But sometimes those dreams cost quite a few moola-boola, which Frank was a bit short of at the time. To the rescue came funds from railroad bigwig Henry Huntington, who seemed to enjoy helping out when big projects were underway.

The exterior of the Mission Inn in Riverside, California.

“Hmph,” they say, Huntington snorted. “Frankie-boy, I’ll lend you some money if you can guarantee that some presidents of the United States will one day come here and marvel at the inn.”

Frank is said to have said, “Consider it a deal, Henry.” A little-known fact, however, was that someone may have seen Frank’s fingers crossed behind his back as he made this statement to Huntington.

The history of the California missions had begun to pique the interest of tourists around this time and Frank decided on the Mission Revival style for this inn he was going to build.

Both Frank and Arthur Benton studied the designs for each of the 21 missions stretching from San Diego in the south to San Francisco in the north to come up with their design.

The Mission Inn in Riverside, California.

The first section of the Mission Inn opened in 1903 and builders continued to expand until 1931.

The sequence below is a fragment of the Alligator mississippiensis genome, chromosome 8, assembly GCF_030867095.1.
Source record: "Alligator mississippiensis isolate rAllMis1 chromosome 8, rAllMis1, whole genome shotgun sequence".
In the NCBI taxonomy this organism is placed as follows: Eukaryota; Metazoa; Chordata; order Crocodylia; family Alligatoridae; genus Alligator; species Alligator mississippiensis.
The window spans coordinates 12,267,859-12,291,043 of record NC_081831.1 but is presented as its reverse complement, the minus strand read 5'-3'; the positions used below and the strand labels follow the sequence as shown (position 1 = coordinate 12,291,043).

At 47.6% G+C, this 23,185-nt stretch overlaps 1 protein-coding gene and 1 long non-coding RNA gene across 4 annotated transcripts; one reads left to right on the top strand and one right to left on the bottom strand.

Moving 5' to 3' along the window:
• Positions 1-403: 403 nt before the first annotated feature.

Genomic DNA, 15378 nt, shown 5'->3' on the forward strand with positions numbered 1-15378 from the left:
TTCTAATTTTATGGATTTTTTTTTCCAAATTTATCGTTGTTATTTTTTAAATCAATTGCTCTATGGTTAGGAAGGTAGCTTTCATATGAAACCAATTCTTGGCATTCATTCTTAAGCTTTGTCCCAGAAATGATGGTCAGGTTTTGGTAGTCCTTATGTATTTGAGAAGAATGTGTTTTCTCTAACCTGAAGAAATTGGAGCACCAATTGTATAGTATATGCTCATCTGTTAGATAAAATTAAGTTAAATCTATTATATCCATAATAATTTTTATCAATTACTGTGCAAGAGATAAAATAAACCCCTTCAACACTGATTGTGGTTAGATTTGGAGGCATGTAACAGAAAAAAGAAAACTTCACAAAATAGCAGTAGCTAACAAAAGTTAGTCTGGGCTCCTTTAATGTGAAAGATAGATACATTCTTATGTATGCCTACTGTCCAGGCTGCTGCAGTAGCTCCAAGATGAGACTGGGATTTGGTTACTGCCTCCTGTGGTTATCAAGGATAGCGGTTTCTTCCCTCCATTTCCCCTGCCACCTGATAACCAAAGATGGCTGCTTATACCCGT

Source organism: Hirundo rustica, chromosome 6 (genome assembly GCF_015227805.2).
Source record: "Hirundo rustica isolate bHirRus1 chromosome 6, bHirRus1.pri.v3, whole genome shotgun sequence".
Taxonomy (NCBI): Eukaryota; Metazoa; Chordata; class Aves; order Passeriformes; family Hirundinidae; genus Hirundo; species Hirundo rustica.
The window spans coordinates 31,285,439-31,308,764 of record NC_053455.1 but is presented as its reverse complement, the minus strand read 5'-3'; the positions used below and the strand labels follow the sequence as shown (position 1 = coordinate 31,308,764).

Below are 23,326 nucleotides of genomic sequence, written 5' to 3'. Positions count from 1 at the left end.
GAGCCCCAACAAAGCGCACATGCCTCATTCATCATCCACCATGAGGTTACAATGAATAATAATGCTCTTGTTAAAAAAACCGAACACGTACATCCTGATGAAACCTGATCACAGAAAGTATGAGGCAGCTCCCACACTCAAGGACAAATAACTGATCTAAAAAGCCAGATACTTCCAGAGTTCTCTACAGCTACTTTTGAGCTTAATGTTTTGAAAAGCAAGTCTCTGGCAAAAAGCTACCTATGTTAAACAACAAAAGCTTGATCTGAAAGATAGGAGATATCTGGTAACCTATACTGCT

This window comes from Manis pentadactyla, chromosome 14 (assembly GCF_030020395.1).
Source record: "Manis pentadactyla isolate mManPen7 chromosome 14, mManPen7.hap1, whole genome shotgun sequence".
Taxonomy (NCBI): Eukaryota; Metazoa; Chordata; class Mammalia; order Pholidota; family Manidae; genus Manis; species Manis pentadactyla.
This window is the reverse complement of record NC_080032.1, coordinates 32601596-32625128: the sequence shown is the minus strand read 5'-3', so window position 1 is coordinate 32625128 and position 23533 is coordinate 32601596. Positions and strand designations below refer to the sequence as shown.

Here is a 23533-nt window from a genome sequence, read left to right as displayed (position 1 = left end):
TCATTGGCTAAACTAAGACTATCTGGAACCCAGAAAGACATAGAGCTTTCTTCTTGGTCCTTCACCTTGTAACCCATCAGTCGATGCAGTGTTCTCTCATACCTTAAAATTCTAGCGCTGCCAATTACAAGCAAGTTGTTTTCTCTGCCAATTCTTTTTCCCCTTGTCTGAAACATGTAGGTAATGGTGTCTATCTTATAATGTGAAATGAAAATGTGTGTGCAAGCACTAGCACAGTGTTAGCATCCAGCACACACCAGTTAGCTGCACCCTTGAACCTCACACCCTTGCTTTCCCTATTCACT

There were four wings to the structure. The Mission Inn engulfed an entire city block and consisted of turrets, arches, open-air gardens, spiral staircases, catacombs, and many other examples of unique architecture from not only Mission styles , but also places that Frank had visited in Europe and Asia.

The Mission Inn pool in Riverside, California.

It was a sort of eclectic hotel created by a man who had visions of wonder that he wanted to share with his guests.

People have looked in awe at all the art projects and seemingly otherworldly decor that Frank and his family have assembled inside the inn.

The Mission Inn turned out to be a place to visit and enjoy. Business exploded.

Again, growing up in Riverside, I’ve visited the Mission Inn more times than I can count – again, math was never my strong suit, but it’s safe to say I’m there went more than once.

The Mission Inn Museum in Riverside, California.

“We should go for a drive,” I told my ever-adventurous wife, Laureen.

“Count me in,” she replied.

“Don’t you want to know where we’re going?”

She did not do it. She is sometimes content simply to let me choose the destination. But she was pleasantly surprised when I took the downtown Riverside exit.